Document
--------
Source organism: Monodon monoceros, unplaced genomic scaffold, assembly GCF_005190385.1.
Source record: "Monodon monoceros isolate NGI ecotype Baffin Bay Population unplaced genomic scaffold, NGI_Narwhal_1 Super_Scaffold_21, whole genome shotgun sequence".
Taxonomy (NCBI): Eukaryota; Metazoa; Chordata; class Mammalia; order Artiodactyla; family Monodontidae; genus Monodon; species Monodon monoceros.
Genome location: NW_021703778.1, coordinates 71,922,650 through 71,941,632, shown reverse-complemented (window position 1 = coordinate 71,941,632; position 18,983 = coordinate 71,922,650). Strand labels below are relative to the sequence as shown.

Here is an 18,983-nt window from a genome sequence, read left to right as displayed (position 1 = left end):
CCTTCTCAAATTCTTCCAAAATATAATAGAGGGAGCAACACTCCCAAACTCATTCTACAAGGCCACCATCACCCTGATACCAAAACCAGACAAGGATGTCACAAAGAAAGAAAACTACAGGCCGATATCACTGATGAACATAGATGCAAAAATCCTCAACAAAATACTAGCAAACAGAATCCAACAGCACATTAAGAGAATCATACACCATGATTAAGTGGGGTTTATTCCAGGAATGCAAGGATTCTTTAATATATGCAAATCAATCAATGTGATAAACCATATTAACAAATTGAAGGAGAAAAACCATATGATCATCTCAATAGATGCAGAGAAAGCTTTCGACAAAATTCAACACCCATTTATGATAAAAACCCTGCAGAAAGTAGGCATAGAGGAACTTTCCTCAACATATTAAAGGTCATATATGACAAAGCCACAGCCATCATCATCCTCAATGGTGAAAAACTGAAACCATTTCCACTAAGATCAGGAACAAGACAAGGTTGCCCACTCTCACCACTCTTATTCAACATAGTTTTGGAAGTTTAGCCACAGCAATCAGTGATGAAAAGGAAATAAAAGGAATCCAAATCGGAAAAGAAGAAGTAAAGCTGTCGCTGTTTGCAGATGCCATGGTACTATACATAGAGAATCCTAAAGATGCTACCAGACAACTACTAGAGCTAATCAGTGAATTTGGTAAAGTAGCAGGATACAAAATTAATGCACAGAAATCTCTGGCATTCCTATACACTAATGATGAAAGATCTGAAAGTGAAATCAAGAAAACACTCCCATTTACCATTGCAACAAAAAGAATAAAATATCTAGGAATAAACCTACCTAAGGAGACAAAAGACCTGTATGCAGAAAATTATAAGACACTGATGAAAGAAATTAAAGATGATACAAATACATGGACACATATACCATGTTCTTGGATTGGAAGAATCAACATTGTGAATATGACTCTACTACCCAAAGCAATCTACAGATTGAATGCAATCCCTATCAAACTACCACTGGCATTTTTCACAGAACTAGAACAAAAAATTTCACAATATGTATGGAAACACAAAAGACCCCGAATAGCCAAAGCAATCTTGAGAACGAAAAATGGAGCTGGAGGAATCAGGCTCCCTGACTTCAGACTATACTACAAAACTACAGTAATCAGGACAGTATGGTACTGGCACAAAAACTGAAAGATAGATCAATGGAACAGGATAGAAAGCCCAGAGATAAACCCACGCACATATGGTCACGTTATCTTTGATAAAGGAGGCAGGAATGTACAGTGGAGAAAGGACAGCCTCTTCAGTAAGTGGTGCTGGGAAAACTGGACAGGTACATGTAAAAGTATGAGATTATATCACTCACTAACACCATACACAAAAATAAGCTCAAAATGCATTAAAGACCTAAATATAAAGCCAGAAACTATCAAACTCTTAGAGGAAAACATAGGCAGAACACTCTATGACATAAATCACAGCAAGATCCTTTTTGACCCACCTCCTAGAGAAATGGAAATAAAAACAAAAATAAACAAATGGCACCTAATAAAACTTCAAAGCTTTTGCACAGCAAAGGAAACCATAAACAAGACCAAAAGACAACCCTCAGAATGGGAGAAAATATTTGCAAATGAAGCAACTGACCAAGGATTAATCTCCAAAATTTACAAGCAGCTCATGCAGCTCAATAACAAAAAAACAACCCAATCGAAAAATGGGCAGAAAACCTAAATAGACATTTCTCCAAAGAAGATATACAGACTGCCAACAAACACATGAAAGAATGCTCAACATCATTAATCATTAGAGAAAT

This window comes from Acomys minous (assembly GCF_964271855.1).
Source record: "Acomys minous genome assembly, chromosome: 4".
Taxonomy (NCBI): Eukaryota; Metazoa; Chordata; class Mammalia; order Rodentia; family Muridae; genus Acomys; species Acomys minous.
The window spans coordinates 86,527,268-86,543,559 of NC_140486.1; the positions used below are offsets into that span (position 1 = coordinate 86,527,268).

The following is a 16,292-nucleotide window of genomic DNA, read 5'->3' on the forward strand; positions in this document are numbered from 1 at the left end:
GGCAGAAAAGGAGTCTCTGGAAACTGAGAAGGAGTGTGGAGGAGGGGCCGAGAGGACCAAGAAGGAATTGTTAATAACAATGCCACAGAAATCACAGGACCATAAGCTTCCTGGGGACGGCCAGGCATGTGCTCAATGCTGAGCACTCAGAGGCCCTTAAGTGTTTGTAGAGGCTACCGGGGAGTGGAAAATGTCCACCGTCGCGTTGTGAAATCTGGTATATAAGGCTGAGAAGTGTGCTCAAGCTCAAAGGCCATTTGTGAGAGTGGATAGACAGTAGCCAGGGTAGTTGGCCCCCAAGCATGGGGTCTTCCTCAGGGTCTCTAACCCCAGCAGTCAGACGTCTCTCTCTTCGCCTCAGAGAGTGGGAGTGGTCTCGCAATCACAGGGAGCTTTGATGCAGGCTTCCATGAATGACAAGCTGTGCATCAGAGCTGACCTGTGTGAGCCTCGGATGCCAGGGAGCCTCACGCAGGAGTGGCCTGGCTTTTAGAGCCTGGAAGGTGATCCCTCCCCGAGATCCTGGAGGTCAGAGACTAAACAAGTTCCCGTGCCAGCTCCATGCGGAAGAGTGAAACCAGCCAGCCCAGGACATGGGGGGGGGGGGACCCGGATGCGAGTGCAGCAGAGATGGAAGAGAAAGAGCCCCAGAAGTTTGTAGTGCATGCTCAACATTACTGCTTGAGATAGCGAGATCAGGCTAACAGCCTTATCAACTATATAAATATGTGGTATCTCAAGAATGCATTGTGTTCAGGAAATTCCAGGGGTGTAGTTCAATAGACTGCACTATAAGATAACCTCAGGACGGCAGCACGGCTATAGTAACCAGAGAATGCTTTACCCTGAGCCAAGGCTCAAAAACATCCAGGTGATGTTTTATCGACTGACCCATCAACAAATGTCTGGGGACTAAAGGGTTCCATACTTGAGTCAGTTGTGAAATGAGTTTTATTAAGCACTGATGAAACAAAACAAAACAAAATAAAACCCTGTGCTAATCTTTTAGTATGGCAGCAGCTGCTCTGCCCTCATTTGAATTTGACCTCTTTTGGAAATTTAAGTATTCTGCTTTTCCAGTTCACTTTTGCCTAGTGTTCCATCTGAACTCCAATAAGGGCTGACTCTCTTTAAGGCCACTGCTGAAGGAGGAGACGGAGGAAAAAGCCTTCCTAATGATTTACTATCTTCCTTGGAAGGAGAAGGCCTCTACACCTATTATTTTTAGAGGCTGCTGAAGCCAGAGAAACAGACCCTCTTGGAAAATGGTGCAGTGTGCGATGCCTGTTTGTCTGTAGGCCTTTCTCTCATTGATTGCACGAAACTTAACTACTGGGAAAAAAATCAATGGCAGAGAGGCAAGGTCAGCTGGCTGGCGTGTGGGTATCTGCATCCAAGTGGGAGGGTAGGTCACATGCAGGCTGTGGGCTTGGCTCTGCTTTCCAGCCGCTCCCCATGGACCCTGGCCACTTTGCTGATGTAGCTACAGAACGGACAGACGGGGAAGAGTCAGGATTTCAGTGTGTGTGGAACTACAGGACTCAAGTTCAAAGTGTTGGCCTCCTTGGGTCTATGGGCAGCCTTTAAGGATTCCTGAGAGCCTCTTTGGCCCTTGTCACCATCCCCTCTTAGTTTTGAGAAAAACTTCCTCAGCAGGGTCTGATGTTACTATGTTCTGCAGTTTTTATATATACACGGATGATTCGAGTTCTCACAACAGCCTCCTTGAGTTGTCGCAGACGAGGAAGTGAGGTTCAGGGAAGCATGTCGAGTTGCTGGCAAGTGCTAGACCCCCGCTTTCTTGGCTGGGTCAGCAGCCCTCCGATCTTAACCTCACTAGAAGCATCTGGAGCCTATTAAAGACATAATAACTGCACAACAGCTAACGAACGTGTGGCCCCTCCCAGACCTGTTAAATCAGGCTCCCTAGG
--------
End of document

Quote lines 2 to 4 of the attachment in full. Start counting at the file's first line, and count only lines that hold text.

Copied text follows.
Source record: "Monodon monoceros isolate NGI ecotype Baffin Bay Population unplaced genomic scaffold, NGI_Narwhal_1 Super_Scaffold_21, whole genome shotgun sequence".
Taxonomy (NCBI): Eukaryota; Metazoa; Chordata; class Mammalia; order Artiodactyla; family Monodontidae; genus Monodon; species Monodon monoceros.
Genome location: NW_021703778.1, coordinates 71,922,650 through 71,941,632, shown reverse-complemented (window position 1 = coordinate 71,941,632; position 18,983 = coordinate 71,922,650). Strand labels below are relative to the sequence as shown.